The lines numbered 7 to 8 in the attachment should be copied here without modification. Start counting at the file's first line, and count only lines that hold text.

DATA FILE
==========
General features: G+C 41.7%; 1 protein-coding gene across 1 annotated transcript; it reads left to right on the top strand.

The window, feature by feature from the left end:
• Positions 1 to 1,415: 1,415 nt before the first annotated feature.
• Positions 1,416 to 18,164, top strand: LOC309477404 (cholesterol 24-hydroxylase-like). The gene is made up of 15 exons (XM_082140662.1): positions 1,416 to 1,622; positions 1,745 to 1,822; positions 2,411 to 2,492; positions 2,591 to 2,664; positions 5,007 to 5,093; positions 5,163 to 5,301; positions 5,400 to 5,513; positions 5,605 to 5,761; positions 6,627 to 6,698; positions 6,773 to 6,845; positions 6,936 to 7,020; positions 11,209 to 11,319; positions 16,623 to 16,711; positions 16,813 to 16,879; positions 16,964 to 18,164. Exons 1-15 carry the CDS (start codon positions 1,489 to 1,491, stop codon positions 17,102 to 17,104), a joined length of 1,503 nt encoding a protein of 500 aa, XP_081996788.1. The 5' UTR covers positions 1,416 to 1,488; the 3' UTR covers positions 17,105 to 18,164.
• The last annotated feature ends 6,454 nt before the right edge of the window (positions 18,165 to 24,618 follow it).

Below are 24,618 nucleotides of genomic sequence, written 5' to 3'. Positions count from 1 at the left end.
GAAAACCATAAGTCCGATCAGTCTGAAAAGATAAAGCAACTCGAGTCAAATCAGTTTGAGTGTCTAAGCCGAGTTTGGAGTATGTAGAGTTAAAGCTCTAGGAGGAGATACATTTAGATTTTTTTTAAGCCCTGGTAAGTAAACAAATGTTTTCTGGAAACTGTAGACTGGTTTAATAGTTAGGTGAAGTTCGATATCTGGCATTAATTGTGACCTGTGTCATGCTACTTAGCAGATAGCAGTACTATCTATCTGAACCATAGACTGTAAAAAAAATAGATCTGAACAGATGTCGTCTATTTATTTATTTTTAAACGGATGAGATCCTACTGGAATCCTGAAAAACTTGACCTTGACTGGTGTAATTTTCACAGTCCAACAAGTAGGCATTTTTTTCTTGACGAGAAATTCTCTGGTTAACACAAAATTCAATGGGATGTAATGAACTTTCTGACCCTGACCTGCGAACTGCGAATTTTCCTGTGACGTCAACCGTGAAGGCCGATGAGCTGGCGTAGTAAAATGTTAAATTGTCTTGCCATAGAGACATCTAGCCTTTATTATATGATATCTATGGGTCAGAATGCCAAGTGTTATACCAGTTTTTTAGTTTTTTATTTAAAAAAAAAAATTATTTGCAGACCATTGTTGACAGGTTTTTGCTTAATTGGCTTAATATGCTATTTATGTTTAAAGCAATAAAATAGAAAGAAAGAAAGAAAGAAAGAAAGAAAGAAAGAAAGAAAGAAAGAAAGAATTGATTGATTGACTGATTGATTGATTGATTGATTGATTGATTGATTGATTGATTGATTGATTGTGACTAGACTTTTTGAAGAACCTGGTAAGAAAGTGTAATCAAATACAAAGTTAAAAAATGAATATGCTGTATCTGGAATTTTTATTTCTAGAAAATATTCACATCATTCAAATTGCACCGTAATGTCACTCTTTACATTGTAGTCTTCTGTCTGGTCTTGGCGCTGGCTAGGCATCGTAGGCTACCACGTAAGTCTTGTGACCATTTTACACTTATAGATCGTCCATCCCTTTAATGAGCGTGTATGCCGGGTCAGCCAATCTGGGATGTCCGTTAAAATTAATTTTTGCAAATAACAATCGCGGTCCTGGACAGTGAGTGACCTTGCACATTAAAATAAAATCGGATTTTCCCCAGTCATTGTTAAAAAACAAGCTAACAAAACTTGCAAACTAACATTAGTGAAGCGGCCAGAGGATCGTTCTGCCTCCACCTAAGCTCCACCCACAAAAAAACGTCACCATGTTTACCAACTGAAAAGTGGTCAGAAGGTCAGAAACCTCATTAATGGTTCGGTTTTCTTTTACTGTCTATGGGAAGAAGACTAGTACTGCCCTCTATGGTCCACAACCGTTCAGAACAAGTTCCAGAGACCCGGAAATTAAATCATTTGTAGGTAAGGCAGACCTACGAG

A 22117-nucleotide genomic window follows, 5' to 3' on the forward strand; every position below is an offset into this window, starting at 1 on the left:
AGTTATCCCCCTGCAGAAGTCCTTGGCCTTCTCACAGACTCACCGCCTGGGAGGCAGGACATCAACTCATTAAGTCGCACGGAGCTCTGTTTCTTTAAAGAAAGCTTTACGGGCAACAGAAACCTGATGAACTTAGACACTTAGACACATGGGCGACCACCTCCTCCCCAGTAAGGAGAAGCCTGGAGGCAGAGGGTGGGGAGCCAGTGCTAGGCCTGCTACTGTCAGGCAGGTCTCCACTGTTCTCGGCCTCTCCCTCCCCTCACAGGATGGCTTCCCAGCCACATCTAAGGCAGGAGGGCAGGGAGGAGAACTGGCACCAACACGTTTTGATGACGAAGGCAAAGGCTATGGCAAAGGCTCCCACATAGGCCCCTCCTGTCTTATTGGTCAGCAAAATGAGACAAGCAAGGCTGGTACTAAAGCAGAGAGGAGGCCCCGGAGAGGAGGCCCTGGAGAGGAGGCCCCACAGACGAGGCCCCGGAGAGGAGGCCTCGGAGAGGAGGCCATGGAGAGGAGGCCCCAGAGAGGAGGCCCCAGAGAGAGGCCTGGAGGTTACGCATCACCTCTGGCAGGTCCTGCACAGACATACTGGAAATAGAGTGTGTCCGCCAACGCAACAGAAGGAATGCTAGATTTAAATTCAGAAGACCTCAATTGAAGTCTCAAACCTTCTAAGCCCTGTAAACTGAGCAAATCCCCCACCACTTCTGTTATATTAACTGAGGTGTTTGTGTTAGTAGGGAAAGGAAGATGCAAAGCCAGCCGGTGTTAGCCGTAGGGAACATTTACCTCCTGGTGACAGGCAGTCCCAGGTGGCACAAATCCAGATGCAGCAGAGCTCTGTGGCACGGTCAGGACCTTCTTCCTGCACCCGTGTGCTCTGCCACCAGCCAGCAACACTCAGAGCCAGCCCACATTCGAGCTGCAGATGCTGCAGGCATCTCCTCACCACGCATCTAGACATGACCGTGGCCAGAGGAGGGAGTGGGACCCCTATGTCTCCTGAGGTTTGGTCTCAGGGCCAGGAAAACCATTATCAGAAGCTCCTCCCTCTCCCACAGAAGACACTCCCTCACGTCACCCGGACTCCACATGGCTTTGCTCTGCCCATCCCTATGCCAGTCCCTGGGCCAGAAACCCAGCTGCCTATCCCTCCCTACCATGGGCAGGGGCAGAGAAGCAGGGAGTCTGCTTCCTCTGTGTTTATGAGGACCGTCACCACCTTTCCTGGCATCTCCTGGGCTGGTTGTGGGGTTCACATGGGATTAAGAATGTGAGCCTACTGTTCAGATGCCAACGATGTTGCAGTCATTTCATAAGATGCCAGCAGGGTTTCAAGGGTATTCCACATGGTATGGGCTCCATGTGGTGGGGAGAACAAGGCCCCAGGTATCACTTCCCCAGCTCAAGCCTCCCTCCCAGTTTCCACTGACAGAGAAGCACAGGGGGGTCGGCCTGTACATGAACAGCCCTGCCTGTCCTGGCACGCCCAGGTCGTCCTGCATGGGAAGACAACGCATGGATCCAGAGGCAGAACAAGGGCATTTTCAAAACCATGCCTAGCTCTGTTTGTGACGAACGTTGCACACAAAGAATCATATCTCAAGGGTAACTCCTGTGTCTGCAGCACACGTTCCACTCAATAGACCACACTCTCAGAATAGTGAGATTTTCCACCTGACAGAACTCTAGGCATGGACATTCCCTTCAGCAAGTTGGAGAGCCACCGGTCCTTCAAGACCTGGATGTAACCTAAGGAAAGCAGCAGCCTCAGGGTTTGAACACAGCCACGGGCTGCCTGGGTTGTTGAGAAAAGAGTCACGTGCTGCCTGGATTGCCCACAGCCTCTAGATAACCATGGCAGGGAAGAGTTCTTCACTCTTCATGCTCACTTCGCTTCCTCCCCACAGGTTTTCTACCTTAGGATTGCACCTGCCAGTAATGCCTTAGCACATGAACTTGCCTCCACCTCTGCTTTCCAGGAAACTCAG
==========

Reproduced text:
GAAAACCATAAGTCCGATCAGTCTGAAAAGATAAAGCAACTCGAGTCAAATCAGTTTGAGTGTCTAAGCCGAGTTTGGAGTATGTAGAGTTAAAGCTCTAGGAGGAGATACATTTAGATTTTTTTTAAGCCCTGGTAAGTAAACAAATGTTTTCTGGAAACTGTAGACTGGTTTAATAGTTAGGTGAAGTTCGATATCTGGCATTAATTGTGACCTGTGTCATGCTACTTAGCAGATAGCAGTACTATCTATCTGAACCATAGACTGTAAAAAAAATAGATCTGAACAGATGTCGTCTATTTATTTATTTTTAAACGGATGAGATCCTACTGGAATCCTGAAAAACTTGACCTTGACTGGTGTAATTTTCACAGTCCAACAAGTAGGCATTTTTTTCTTGACGAGAAATTCTCTGGTTAACACAAAATTCAATGGGATGTAATGAACTTTCTGACCCTGACCTGCGAACTGCGAATTTTCCTGTGACGTCAACCGTGAAGGCCGATGAGCTGGCGTAGTAAAATGTTAAATTGTCTTGCCATAGAGACATCTAGCCTTTATTATATGATATCTATGGGTCAGAATGCCAAGTGTTATACCAGTTTTTTAGTTTTTTATTTAAAAAAAAAAATTATTTGCAGACCATTGTTGACAGGTTTTTGCTTAATTGGCTTAATATGCTATTTATGTTTAAAGCAATAAAATAGAAAGAAAGAAAGAAAGAAAGAAAGAAAGAAAGAAAGAAAGAAAGAAAGAATTGATTGATTGACTGATTGATTGATTGATTGATTGATTGATTGATTGATTGATTGATTGATTGTGACTAGACTTTTTGAAGAACCTGGTAAGAAAGTGTAATCAAATACAAAGTTAAAAAATGAATATGCTGTATCTGGAATTTTTATTTCTAGAAAATATTCACATCATTCAAATTGCACCGTAATGTCACTCTTTACATTGTAGTCTTCTGTCTGGTCTTGGCGCTGGCTAGGCATCGTAGGCTACCACGTAAGTCTTGTGACCATTTTACACTTATAGATCGTCCATCCCTTTAATGAGCGTGTATGCCGGGTCAGCCAATCTGGGATGTCCGTTAAAATTAATTTTTGCAAATAACAATCGCGGTCCTGGACAGTGAGTGACCTTGCACATTAAAATAAAATCGGATTTTCCCCAGTCATTGTTAAAAAACAAGCTAACAAAACTTGCAAACTAACATTAGTGAAGCGGCCAGAGGATCGTTCTGCCTCCACCTAAGCTCCACCCACAAAAAAACGTCACCATGTTTACCAACTGAAAAGTGGTCAGAAGGTCAGAAACCTCATTAATGGTTCGGTTTTCTTTTACTGTCTATGGGAAGAAGACTAGTACTGCCCTCTATGGTCCACAACCGTTCAGAACAAGTTCCAGAGACCCGGAAATTAAATCATTTGTAGGTAAGGCAGACCTACGAG

A 22117-nucleotide genomic window follows, 5' to 3' on the forward strand; every position below is an offset into this window, starting at 1 on the left: